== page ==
When Ria Jones received her Black Belt Second Dan at Neyland Judo Club, Bill Carne was honoured to present her with the beautifully embroidered belt, watch her being thrown around by every member there, and then talk to her about her achievements . . .

WHEN Ria Jones achieved her Second Dan Black Belt at Neyland Judo Club everyone was delighted for her but her reward at the very next training session was to go on the mat and be thrown by every member at the session, from club coach Damon McGarvie down to a nine year old.

It is a nice tradition aimed at reminding the Black Belt holder that they are still just one member of a club which really does promote the team ethos. So Ria received her coveted black belt, suitably embroidered with her name and status on it, from yours truly, and then submitted to her fate with typical good grace before our chat.

Achieving her second dan was fitting reward for Ria because she trains with Damon and Co twice a week, runs up to 5k on another evening and takes part in a ‘Grit’ course at the Meads Leisure Centre in Milford haven which involves half an hour of high intensity training before she moves to Haverfordwest to take part in her hockey training on the Astroturf at STP School in Haverfordwest, another of Ria’s sporting interests.

Friday is relaxation evening after a hard week’s work and then there’s usually a hockey match or a judo competition sometime on the weekend, just to round things off neatly!

Ria first took an interest in judo when she was a young girl in the English town of Burton and her father used to coach the sport and she went along to watch. But the family moved on and it was only when Ria came to Pembrokeshire that she decided to take up judo, mentioned it to her husband Grant – and they both decided to give it a try.

They contacted Damon McGarvie at Neyland Judo Club and were made very welcome by everybody. Grant eventually reached senior Blue Belt but his involvement was hampered by work commitments and Ria motored ahead of him in terms of gradings.

“I really love taking part,” admitted Ria, “and after moving through the white, yellow, orange, green and blue belts I passed through lower and upper brown belt status, all within two years.

Progress through to Black Belt First Dan was inevitably more challenging because to move up a grade you have to score 100 points against others of the same category, with ten points awarded for a clear win with a throw, which is called ‘Ippon’.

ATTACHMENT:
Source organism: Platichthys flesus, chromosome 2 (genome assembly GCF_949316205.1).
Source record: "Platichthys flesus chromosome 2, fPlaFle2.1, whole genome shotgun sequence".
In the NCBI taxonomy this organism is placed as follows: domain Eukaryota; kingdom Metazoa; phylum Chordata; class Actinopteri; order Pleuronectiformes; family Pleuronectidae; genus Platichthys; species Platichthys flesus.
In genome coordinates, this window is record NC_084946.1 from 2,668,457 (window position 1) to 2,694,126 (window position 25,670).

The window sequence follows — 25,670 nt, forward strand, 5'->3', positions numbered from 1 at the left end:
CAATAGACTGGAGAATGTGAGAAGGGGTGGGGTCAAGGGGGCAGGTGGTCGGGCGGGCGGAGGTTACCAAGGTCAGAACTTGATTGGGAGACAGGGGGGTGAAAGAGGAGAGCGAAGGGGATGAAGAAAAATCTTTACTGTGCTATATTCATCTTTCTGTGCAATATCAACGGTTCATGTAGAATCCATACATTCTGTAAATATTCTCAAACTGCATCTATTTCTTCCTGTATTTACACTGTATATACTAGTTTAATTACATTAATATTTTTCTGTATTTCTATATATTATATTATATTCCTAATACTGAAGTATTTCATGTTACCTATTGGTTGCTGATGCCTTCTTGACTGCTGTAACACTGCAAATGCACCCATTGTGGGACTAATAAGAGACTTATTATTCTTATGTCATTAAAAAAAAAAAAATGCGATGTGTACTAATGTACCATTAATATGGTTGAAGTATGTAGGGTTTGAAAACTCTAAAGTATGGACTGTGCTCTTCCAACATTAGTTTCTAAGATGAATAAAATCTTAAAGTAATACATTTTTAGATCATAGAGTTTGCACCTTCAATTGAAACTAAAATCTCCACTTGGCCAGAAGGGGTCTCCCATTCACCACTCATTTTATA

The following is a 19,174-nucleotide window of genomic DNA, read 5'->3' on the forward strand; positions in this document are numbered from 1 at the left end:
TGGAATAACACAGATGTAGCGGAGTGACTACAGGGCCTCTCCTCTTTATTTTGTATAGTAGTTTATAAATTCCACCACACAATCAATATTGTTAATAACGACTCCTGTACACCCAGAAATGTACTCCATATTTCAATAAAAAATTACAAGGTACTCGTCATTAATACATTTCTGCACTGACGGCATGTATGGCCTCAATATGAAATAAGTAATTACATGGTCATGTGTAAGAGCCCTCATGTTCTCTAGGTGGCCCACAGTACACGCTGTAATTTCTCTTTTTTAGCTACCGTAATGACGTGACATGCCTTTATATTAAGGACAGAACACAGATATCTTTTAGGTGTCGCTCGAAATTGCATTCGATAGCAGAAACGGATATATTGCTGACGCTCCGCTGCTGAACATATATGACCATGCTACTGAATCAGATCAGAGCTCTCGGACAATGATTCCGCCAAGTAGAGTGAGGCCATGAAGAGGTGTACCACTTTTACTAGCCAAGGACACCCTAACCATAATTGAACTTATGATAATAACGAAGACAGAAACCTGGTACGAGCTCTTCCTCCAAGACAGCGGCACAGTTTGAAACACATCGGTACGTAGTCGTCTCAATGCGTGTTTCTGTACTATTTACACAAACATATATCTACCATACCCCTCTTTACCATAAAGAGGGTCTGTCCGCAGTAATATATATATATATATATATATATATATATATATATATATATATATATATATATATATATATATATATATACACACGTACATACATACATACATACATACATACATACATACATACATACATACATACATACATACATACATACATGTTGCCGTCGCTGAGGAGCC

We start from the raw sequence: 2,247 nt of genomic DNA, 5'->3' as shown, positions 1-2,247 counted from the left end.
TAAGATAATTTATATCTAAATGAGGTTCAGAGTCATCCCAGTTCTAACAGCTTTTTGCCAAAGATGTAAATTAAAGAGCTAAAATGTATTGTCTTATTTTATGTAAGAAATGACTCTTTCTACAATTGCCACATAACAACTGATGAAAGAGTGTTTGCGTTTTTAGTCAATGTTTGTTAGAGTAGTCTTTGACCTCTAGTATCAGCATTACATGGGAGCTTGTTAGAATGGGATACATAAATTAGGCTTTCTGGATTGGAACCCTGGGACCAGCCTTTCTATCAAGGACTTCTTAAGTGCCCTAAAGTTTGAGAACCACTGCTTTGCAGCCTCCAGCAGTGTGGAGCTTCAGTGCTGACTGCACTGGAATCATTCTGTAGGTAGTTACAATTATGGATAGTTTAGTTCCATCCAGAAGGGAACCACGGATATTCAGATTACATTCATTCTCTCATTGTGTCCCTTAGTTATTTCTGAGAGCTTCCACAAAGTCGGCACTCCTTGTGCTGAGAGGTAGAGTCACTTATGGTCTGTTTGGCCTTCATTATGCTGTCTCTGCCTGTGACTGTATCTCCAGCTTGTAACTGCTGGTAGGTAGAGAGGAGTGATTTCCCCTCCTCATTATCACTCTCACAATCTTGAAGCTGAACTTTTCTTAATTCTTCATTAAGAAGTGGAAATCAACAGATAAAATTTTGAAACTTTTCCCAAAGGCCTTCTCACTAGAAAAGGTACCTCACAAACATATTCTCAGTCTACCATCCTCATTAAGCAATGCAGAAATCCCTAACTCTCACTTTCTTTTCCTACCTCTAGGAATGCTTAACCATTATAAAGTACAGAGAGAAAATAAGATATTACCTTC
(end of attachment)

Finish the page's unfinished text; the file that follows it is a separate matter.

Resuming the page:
Ria made a giant stride forward when she attended a competition on a tour to Latvia and did really well against very strong opponents, and also travelled to Walsall, High Wycombe and Gorseinon to gain more points so that she gained her Black Belt First Dan in little more than 12 months.

As well as the physical aspect of her success, Ria was also required to pass a written test to show her knowledge in terms of the theory of judo, like the attacking throws, defence mechanisms and submission moves, plus the etiquette of the sport upon which judo is based.

To win a fight, Ria would need to gain a submission where the opponent ‘taps out’, usually on the floor, to show they are unable to carry on, or is held, shoulders down, for 25 seconds, or Ippon.

If either competitor is able to achieve success in any of these the result is decided on a points basis awarded for lesser throws, or deducted for passivity, known as ‘Shido’, which is frowned upon by the referee and his two assistants.

“The fights are only over four minutes on the mat, which is called a ‘Totami’, and although it doesn’t sound much it can seem a long time trying to gain a vital grip on an opponent’s ‘Gi’ or jacket.

Much is made of the term ‘respect’ in judo because when one is in the ‘Dojo’ (hall) or on the Totami then behaviour has to be exemplary.

“We have to bow to the officials and opponent before the start,” Ria told us, “and no decisions can be queried. Bowing to opponents, even after the disappointment of defeat, is another expectation and woe betide anyone who fails to follow judo’s etiquette.”

Ria gained her Black Belt Second Dan in style at the British Judo Centre of Excellence in Walsall and says that one day she would love to move on to third dan – but that is for the future.

In the meanwhile Ria continues to make a name for herself in national events, gaining the silver medal in the Welsh Closed competition at the Welsh Institute of Sport at Sophia Gardens in Cardiff.

“One of main aims would be to become Welsh champion in my weight category and in general I intend to keep very fit and also enjoy my hockey with Haverfordwest Ladies as we play in the South Wales League Division One.

“I enjoy playing and am also treasurer as an added involvement.”

Ria is also proud to be the only female black belt second dan at the club.

“I am really chuffed to have progressed right through from white to black belt with my club, which was started so well by Bill and Joyce McGarvie, who still provide an immense amount of support as son Damon has taken over the reins.

“He provides wonderful leadership and I also enjoy the friendly rivalry with Barry Watson, another Black Belt Second Dan who is often my training partner.

“Then there’s the other club members who form a great family judo club – it is brilliant!”

It is typical that the one person whom she omits to mention is Ria Jones but she can’t escape because Damon McGarvie told us,

“Ria is very good at judo but more importantly for us she provides a great example to others on how to train and compete.

“She has time to help anyone and our youngsters really look up to her – Ria is an inspiration with her positive attitude.”

High praise indeed from a top judo man and we can pay no better compliment – and we wish Ria Jones many more years of success in her chosen sport!